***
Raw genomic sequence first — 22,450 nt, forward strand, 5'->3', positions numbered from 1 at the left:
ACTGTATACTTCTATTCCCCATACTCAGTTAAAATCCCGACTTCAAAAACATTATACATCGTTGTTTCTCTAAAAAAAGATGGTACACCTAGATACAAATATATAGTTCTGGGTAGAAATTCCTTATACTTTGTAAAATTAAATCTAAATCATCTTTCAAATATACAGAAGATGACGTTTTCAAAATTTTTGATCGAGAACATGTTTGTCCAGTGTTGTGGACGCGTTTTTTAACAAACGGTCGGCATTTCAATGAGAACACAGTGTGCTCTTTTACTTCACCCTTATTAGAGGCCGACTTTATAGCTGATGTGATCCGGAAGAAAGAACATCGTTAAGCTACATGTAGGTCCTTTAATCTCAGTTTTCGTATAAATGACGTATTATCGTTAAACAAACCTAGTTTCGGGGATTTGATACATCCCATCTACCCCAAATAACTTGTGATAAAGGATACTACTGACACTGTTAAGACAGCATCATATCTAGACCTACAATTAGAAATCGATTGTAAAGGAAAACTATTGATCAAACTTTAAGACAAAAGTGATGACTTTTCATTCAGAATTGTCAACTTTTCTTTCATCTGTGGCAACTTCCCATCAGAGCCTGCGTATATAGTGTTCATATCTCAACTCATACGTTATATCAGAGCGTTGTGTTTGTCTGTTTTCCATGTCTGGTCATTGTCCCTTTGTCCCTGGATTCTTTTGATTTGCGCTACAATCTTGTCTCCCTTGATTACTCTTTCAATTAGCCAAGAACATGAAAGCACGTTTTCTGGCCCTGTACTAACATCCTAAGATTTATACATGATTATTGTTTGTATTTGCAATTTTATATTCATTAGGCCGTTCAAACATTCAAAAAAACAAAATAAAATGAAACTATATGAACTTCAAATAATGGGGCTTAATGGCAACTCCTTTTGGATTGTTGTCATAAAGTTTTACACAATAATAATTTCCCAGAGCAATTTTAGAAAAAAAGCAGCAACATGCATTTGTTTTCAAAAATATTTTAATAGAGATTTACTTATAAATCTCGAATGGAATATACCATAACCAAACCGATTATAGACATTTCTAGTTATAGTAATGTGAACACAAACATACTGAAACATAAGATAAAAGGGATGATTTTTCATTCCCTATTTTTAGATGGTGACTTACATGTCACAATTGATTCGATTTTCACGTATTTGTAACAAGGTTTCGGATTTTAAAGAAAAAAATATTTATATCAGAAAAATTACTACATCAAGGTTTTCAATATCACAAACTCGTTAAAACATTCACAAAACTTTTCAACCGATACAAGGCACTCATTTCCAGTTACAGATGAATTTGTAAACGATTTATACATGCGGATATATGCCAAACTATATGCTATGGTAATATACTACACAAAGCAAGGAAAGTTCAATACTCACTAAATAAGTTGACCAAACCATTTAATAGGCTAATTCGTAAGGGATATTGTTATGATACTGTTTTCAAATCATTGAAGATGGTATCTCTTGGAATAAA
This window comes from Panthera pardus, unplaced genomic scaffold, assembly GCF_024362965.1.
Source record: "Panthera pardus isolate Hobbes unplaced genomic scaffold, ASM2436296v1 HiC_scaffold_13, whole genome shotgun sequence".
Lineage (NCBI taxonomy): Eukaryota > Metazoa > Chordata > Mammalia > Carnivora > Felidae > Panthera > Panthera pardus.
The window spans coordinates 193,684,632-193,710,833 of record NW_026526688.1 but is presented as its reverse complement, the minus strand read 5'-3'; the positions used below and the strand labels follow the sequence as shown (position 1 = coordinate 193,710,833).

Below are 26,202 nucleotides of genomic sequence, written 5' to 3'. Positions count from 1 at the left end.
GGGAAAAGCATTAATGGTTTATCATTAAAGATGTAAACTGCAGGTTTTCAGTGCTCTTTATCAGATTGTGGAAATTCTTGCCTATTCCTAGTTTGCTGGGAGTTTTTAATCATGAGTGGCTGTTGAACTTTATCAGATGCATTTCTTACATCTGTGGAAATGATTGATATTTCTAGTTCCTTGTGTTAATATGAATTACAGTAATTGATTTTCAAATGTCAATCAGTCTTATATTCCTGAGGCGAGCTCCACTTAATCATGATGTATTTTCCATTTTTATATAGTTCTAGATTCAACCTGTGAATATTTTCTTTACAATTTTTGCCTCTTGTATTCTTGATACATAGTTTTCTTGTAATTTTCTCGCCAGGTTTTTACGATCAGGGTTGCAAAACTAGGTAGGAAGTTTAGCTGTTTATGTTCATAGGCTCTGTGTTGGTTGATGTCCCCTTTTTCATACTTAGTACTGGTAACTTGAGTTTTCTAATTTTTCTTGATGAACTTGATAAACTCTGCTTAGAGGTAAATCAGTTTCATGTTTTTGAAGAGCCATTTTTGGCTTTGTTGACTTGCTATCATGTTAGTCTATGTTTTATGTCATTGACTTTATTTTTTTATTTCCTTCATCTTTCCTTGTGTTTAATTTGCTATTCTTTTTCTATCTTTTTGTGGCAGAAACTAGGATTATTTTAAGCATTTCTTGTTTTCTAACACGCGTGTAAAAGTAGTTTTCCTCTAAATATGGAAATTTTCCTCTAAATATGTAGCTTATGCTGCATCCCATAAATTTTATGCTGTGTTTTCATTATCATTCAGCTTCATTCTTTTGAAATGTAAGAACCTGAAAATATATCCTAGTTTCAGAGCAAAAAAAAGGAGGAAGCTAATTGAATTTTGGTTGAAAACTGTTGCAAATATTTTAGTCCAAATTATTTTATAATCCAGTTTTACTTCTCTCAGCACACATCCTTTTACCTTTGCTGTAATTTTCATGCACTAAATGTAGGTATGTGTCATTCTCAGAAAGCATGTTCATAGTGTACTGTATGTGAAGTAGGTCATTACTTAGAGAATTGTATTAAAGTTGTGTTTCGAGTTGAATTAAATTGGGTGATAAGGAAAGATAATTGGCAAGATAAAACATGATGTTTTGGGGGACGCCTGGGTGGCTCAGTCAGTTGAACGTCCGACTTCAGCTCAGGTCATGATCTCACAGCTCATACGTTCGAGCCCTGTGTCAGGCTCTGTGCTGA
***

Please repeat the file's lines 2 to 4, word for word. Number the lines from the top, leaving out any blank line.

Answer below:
ACTGTATACTTCTATTCCCCATACTCAGTTAAAATCCCGACTTCAAAAACATTATACATCGTTGTTTCTCTAAAAAAAGATGGTACACCTAGATACAAATATATAGTTCTGGGTAGAAATTCCTTATACTTTGTAAAATTAAATCTAAATCATCTTTCAAATATACAGAAGATGACGTTTTCAAAATTTTTGATCGAGAACATGTTTGTCCAGTGTTGTGGACGCGTTTTTTAACAAACGGTCGGCATTTCAATGAGAACACAGTGTGCTCTTTTACTTCACCCTTATTAGAGGCCGACTTTATAGCTGATGTGATCCGGAAGAAAGAACATCGTTAAGCTACATGTAGGTCCTTTAATCTCAGTTTTCGTATAAATGACGTATTATCGTTAAACAAACCTAGTTTCGGGGATTTGATACATCCCATCTACCCCAAATAACTTGTGATAAAGGATACTACTGACACTGTTAAGACAGCATCATATCTAGACCTACAATTAGAAATCGATTGTAAAGGAAAACTATTGATCAAACTTTAAGACAAAAGTGATGACTTTTCATTCAGAATTGTCAACTTTTCTTTCATCTGTGGCAACTTCCCATCAGAGCCTGCGTATATAGTGTTCATATCTCAACTCATACGTTATATCAGAGCGTTGTGTTTGTCTGTTTTCCATGTCTGGTCATTGTCCCTTTGTCCCTGGATTCTTTTGATTTGCGCTACAATCTTGTCTCCCTTGATTACTCTTTCAATTAGCCAAGAACATGAAAGCACGTTTTCTGGCCCTGTACTAACATCCTAAGATTTATACATGATTATTGTTTGTATTTGCAATTTTATATTCATTAGGCCGTTCAAACATTCAAAAAAACAAAATAAAATGAAACTATATGAACTTCAAATAATGGGGCTTAATGGCAACTCCTTTTGGATTGTTGTCATAAAGTTTTACACAATAATAATTTCCCAGAGCAATTTTAGAAAAAAAGCAGCAACATGCATTTGTTTTCAAAAATATTTTAATAGAGATTTACTTATAAATCTCGAATGGAATATACCATAACCAAACCGATTATAGACATTTCTAGTTATAGTAATGTGAACACAAACATACTGAAACATAAGATAAAAGGGATGATTTTTCATTCCCTATTTTTAGATGGTGACTTACATGTCACAATTGATTCGATTTTCACGTATTTGTAACAAGGTTTCGGATTTTAAAGAAAAAAATATTTATATCAGAAAAATTACTACATCAAGGTTTTCAATATCACAAACTCGTTAAAACATTCACAAAACTTTTCAACCGATACAAGGCACTCATTTCCAGTTACAGATGAATTTGTAAACGATTTATACATGCGGATATATGCCAAACTATATGCTATGGTAATATACTACACAAAGCAAGGAAAGTTCAATACTCACTAAATAAGTTGACCAAACCATTTAATAGGCTAATTCGTAAGGGATATTGTTATGATACTGTTTTCAAATCATTGAAGATGGTATCTCTTGGAATAAA
This window comes from Panthera pardus, unplaced genomic scaffold, assembly GCF_024362965.1.
Source record: "Panthera pardus isolate Hobbes unplaced genomic scaffold, ASM2436296v1 HiC_scaffold_13, whole genome shotgun sequence".